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This article was published 30/10/2013 (2783 days ago), so information in it may no longer be current.
It's hard to imagine where folk music would be in Canada without Mitch Podolak.
After 50 years promoting artists and establishing festivals from coast to coast -- including founding the Winnipeg Folk Festival and co-founding the Winnipeg International Children's Festival -- the industry couldn't imagine its existence without him, either.
For his lifetime of work, the Canadian Folk Music Awards has announced Podolak will receive its Unsung Hero award, which will be presented during its awards weekend Nov. 8-10 in Calgary.
"I'm pretty ecstatic. It's a real peer award," Podolak said Wednesday morning.
He figures the honour is also a bit of a lifetime achievement award from the folk music industry, even though he remains an industry player through Winnipeg-based Home Routes, a non-profit home-concerts organization, of which he is executive producer.
"Probably after Estelle died, I'm the old man of the scene," Podolak said, referring to Estelle Klein, the founder of the Mariposa Folk Festival in Ontario. "I sure know a lot of people."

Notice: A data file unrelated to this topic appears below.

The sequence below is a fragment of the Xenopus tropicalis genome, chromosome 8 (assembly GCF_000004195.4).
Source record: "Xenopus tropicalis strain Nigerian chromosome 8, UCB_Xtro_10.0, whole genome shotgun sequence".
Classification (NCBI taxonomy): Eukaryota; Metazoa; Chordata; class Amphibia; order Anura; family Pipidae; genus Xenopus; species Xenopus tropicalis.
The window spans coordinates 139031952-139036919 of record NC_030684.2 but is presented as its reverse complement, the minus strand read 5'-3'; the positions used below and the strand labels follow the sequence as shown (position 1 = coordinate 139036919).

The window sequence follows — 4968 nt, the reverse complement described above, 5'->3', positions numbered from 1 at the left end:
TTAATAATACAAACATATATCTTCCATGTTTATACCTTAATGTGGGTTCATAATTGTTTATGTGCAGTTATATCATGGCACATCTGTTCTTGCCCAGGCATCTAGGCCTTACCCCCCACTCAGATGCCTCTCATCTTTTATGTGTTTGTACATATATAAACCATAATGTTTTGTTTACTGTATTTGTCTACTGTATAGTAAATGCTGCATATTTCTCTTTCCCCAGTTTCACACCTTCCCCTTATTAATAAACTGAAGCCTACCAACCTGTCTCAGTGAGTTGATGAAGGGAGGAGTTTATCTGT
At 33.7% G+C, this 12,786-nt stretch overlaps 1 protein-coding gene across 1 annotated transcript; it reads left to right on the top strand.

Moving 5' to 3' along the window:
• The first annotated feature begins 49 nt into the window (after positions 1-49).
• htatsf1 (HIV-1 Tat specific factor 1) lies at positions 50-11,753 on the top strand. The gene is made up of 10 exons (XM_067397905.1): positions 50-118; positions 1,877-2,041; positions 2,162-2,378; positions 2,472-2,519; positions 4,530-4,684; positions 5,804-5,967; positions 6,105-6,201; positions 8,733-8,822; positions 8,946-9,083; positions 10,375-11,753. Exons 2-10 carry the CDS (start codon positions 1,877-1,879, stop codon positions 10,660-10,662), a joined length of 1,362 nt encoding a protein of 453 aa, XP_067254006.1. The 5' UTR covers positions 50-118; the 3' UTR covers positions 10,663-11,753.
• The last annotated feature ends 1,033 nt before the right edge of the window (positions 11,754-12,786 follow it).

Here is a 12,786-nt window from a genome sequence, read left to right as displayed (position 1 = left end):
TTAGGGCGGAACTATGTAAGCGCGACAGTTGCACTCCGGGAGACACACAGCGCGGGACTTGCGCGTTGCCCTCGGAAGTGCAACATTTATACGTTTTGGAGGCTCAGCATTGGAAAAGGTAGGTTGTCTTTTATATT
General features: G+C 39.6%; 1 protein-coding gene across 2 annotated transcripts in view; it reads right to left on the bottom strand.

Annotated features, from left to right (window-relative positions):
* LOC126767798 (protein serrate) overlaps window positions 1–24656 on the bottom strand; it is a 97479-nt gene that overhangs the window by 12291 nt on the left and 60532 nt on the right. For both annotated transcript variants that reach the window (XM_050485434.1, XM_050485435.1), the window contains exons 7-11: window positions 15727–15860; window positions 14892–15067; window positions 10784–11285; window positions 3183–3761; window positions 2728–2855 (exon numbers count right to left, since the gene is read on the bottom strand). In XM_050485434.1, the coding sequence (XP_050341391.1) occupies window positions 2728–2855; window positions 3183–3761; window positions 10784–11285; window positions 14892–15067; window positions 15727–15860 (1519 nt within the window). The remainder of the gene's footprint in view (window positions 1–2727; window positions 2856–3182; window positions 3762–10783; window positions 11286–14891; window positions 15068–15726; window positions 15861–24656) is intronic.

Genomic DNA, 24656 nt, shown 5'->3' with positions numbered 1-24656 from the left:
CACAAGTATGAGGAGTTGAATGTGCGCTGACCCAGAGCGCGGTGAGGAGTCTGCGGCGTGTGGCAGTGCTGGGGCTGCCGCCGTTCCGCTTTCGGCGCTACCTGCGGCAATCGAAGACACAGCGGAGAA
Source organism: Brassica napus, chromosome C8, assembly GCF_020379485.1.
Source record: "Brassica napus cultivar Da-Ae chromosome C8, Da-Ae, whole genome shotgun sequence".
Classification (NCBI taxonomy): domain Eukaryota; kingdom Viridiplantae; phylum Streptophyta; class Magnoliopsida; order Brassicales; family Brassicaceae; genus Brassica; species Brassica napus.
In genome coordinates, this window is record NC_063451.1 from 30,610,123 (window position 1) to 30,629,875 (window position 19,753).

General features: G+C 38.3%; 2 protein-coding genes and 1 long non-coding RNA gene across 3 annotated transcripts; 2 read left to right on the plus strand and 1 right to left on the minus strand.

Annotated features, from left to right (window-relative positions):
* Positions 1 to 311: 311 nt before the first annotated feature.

Among those people are folk-music icons, including the late Stan Rogers. Podolak first saw Rogers perform at the first Winnipeg Folk Festival in 1974 and couldn't believe he didn't have a record deal yet.
Podolak believed in the young Maritime singer-songwriter's talent so much he made a financial gamble that eventually paid off for them both.
"Stan was a young songwriter I believed in. I took my last $5,000 out of the bank and borrowed another $5,000," Podolak said in relating the story of how he founded Barnswallow Records, which launched Rogers' career and introduced the public to folk standards such as The Mary Ellen Carter, Northwest Passage and Make & Break Harbour.
"A lot of those songs are still as relevant as hell."
Podolak's connections are still relevant, too. Besides helping establish folk festivals in cities like Winnipeg, Vancouver, Edmonton and Calgary, he's involved as a consultant for a new folk festival project in Kingsville, Ont., and another in Western Canada he was tight-lipped about.
"I've been making sure there's employment for artists -- that's been my task in life," Podolak said.
"Without even thinking about it I've been finding jobs for artists. Now, 50 years later I'm doing it consciously."
Alan Small has been a journalist at the Free Press for more than 22 years in a variety of roles, the latest being a reporter in the Arts and Life section.